Davis December 10, 2012 at 08:37 PM
Robert, I don't believe many folks realize that bridge tolls have gone crazy expensive. A car is $5.00, A motorhome is $5.00(two axle),but with a tow car (two axles) equal 4 axles that equate to $20 buck to cross Bay Area Bridges. $5.00 per axle. It would be interesting to see folks towing motorized vehicles to disconnect and save $10!!!
Robert Livesay December 10, 2012 at 10:30 PM
Thank you JB. The real issue is the the folks are charged extra all the time and do not seem to complain or even understand what the extra charge is for. So what is the issue with a traffic ticket? Obey the law and you will have no problem. Can not avoid the bridge.
Fritz 'Congodog' Stoop December 20, 2012 at 10:36 PM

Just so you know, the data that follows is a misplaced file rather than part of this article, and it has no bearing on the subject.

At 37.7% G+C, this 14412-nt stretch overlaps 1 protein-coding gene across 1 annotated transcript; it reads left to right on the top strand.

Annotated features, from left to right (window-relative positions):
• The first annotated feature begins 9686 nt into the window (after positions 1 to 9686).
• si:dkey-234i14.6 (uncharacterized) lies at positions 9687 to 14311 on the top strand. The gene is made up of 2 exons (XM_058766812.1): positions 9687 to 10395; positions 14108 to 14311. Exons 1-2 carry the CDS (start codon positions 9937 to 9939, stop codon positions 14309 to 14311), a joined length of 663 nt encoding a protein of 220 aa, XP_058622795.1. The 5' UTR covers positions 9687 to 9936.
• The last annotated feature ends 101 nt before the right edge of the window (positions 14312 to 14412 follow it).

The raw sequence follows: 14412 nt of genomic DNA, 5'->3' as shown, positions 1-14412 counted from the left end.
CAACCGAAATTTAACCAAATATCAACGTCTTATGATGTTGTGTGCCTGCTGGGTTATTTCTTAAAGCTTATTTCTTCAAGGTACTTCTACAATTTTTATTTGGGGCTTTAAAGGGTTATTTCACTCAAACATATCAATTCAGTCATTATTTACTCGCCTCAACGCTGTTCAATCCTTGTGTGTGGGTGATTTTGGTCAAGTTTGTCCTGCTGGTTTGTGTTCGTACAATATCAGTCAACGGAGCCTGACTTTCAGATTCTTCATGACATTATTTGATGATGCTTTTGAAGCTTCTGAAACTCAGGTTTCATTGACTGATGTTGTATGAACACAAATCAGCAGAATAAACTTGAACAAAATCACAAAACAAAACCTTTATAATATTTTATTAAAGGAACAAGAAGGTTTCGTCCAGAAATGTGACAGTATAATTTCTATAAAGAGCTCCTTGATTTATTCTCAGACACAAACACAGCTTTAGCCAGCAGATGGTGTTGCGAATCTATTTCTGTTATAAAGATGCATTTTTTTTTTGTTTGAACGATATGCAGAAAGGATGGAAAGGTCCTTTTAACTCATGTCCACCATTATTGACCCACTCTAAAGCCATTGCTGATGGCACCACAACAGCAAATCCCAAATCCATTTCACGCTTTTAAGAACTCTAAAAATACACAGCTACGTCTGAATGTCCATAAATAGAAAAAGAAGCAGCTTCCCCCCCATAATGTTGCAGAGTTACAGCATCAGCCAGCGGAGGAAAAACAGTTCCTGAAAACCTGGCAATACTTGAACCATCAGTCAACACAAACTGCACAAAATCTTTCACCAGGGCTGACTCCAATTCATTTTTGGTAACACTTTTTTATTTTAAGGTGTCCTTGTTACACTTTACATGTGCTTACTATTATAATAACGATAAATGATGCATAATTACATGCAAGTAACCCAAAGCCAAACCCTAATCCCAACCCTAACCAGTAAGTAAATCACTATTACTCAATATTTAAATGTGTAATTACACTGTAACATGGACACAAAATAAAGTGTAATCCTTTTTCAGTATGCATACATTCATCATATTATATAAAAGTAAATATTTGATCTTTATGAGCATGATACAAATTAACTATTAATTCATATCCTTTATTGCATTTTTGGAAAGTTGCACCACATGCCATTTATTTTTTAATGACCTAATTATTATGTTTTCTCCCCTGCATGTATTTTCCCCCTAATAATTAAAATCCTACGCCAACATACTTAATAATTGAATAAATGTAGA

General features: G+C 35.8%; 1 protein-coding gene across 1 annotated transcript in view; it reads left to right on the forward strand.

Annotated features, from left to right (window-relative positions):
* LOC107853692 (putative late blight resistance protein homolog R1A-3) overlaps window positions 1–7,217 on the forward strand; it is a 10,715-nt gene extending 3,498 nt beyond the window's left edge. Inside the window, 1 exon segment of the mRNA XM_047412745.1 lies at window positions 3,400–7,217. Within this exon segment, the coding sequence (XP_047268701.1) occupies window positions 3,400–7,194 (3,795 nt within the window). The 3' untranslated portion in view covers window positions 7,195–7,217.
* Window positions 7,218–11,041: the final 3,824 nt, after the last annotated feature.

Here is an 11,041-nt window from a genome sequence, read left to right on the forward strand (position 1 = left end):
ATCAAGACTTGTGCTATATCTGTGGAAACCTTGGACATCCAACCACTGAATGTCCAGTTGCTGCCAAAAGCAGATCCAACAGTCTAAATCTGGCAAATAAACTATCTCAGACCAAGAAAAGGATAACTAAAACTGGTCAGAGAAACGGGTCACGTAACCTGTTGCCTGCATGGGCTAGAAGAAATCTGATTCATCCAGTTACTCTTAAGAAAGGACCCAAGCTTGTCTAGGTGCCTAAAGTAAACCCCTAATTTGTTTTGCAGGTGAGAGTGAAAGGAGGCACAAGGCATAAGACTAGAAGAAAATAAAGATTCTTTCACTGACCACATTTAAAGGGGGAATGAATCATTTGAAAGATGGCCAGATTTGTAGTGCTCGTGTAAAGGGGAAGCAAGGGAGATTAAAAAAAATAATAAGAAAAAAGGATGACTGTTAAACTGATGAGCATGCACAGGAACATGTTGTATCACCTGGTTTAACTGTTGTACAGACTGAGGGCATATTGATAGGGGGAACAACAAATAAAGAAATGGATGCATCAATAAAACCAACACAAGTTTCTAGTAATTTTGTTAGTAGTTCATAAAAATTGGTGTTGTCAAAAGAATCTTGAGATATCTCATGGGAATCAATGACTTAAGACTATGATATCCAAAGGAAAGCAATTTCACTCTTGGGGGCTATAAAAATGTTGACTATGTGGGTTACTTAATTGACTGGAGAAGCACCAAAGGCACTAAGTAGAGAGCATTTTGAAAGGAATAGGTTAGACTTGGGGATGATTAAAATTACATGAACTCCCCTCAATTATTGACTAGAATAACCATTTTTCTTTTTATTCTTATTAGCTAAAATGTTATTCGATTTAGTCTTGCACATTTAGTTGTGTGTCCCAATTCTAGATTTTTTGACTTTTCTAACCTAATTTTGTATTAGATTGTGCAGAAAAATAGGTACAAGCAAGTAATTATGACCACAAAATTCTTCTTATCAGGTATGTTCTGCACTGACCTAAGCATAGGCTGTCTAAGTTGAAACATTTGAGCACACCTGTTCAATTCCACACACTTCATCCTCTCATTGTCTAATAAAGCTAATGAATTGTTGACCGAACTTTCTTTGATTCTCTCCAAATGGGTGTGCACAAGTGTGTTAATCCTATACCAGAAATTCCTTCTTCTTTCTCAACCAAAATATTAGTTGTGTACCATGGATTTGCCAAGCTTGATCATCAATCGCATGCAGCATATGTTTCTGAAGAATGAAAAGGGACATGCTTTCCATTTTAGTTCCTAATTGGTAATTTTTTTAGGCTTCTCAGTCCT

$72 is the 1963 equivalent of today's $541. Not so outrageous if one factors in inflation. Now, if you have slipped by so far not knowing a flashing red light means 'complete stop' then you are lucky to be alive. Now that we have established you are a sandwich or two short of a picnic in the common sense department. I is likely a waste of time to ask that you obey all traffic laws and if in doubt, always error on the safety side of the equation. I remember when gas was $0.19 a gallon around here during the 'gas wars they had back then (50s - 60s). I'm surprised that the SR Patch isn't outraged by gas prices approaching $5!!! Yeow! It must be the communists, or the Democrats or the Tea Baggers. Try concerning yourselves with real 'issues' like a total, no exceptions ban on Assault Rifles! If the NRA wants legitimacy, they had better start differentiating between the non-collector, non-hunting or non-competitive shooting nutcases waiting fer the gov'ment to crash thru their doors and steal their weapons designed for only one thing, killing humans. The founding fathers had yet to envision "Bushmasters" when the Bill of Rights was written. They had better devise a 'mental competency' criteria associated with gun purchases. Like having a 'check up from the neck up' for the room temperature IQ crowd.